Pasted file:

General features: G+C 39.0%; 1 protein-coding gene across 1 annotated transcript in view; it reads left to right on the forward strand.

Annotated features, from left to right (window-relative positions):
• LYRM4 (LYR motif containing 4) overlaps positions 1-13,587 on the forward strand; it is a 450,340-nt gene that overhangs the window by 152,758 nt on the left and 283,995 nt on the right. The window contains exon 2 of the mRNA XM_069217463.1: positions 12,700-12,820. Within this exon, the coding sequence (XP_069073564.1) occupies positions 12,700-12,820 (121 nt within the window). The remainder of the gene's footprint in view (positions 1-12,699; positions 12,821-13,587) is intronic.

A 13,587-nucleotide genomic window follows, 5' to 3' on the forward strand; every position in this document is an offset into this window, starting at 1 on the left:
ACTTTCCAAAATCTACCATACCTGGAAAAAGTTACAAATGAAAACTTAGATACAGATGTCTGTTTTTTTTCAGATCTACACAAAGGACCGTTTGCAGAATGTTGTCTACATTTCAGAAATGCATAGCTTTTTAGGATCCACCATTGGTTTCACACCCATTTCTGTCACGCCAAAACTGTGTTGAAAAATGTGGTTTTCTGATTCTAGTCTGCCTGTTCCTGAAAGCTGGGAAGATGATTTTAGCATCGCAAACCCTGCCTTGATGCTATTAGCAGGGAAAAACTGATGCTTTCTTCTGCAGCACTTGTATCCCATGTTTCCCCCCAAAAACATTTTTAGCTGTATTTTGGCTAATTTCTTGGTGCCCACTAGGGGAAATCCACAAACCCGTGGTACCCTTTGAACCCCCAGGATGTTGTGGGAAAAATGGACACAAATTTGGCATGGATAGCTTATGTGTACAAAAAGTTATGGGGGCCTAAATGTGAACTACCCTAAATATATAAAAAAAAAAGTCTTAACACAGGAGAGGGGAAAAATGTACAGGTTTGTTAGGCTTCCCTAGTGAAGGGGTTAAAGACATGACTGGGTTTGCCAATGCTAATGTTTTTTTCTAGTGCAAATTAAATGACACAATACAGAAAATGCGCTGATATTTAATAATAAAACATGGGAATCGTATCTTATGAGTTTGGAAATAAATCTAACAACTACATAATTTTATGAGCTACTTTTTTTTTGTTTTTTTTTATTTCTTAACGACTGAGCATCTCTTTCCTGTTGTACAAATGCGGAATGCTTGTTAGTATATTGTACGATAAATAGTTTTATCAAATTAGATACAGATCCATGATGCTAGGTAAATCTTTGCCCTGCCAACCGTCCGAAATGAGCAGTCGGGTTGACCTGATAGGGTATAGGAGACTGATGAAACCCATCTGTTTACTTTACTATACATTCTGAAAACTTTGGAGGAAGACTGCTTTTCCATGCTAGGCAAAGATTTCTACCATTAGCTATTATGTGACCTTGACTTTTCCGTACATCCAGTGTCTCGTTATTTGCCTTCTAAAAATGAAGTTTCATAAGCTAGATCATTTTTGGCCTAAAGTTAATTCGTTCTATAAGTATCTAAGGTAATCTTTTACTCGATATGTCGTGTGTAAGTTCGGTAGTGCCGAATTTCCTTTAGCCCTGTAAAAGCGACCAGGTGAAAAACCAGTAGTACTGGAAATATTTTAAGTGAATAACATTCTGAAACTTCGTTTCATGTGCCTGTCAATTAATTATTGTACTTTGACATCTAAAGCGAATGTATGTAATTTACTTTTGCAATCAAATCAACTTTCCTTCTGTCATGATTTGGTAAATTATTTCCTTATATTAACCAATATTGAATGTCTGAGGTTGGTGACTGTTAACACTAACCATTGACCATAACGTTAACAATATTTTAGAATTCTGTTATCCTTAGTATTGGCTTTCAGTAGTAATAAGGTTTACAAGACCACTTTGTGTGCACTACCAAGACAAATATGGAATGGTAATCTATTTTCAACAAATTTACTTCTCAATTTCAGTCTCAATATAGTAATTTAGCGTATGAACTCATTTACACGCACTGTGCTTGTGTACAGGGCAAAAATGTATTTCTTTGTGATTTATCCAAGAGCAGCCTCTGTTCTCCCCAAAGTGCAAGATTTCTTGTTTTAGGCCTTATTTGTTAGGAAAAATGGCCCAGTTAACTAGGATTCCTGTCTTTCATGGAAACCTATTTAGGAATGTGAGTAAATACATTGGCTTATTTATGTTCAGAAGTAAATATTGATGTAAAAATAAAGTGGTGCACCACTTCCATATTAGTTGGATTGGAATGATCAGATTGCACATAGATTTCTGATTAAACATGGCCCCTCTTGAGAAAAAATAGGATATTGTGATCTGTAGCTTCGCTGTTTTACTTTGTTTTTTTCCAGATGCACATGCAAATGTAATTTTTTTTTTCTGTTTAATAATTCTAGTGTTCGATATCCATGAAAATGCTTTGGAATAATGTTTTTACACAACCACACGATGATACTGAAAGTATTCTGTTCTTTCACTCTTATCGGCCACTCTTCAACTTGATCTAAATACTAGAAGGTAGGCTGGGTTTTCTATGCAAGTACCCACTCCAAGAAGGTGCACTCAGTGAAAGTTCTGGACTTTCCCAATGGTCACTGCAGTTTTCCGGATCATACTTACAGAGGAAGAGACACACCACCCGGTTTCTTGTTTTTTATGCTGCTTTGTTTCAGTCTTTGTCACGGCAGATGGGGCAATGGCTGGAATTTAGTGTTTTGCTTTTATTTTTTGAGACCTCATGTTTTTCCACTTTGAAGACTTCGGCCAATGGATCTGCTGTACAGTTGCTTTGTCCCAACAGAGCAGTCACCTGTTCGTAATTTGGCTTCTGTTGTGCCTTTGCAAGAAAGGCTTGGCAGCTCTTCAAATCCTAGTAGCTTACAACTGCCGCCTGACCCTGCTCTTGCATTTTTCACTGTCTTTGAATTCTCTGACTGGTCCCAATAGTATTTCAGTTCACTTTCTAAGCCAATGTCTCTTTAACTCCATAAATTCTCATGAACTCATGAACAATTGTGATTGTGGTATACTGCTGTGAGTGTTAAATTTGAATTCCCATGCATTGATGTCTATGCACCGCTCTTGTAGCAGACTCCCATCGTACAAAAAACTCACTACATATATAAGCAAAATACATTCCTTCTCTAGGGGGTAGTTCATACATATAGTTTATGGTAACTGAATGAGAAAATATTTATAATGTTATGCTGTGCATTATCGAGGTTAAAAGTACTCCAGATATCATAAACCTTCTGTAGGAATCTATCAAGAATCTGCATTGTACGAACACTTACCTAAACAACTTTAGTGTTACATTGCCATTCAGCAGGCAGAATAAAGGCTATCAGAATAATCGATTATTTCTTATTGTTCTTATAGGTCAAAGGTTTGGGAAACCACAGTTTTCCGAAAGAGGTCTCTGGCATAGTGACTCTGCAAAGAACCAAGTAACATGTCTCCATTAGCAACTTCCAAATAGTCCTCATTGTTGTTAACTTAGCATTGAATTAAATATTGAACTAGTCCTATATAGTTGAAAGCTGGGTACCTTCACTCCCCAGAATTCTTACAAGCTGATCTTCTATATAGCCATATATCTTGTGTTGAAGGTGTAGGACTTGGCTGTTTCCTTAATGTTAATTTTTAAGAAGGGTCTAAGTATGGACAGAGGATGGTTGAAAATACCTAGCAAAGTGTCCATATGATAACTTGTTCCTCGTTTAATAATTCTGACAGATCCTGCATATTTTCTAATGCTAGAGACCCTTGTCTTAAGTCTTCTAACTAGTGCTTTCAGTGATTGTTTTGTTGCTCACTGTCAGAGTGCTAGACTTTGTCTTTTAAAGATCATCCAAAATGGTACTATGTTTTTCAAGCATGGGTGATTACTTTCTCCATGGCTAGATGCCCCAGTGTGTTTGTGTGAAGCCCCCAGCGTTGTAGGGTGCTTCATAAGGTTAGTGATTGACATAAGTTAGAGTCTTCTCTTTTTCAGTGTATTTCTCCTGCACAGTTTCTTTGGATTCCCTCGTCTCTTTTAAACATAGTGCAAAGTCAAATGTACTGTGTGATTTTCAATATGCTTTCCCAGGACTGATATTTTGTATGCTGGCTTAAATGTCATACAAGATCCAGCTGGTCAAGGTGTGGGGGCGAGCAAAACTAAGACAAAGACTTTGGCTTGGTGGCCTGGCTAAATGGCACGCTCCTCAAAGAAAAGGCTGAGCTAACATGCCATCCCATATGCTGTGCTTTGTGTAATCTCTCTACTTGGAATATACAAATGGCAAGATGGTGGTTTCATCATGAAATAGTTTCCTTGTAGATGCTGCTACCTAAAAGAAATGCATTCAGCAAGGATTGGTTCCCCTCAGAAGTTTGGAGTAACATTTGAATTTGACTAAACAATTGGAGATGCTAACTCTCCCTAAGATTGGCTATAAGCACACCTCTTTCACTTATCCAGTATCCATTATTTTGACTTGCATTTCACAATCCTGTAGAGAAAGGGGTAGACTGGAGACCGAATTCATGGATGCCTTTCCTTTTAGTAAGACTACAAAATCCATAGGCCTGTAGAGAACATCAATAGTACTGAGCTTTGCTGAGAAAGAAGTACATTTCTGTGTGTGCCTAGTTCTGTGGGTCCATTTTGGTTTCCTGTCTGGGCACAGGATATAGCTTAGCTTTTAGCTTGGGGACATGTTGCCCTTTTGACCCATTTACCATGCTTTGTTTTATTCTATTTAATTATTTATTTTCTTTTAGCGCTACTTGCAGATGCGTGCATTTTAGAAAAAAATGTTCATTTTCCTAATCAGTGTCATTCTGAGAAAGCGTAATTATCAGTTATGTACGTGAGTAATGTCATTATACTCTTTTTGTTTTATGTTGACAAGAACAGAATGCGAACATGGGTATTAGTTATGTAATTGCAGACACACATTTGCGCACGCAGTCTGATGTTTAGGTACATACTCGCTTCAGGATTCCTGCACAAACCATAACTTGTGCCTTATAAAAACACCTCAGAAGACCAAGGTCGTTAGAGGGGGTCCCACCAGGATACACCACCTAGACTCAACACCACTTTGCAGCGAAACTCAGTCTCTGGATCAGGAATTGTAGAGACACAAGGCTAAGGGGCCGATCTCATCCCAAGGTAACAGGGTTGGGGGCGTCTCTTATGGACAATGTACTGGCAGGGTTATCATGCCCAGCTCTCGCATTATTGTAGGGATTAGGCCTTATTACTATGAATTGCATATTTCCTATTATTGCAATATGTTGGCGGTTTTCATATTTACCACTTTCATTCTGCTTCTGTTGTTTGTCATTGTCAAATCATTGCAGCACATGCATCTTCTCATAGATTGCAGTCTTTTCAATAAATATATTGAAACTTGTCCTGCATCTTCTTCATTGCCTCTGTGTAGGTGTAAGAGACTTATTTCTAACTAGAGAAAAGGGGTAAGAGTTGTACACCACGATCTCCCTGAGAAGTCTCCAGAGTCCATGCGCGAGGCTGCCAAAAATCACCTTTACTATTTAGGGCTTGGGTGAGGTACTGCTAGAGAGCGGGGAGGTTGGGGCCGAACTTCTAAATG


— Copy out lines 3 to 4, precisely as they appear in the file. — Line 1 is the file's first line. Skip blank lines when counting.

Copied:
• LYRM4 (LYR motif containing 4) overlaps positions 1-13,587 on the forward strand; it is a 450,340-nt gene that overhangs the window by 152,758 nt on the left and 283,995 nt on the right. The window contains exon 2 of the mRNA XM_069217463.1: positions 12,700-12,820. Within this exon, the coding sequence (XP_069073564.1) occupies positions 12,700-12,820 (121 nt within the window). The remainder of the gene's footprint in view (positions 1-12,699; positions 12,821-13,587) is intronic.

A 13,587-nucleotide genomic window follows, 5' to 3' on the forward strand; every position in this document is an offset into this window, starting at 1 on the left: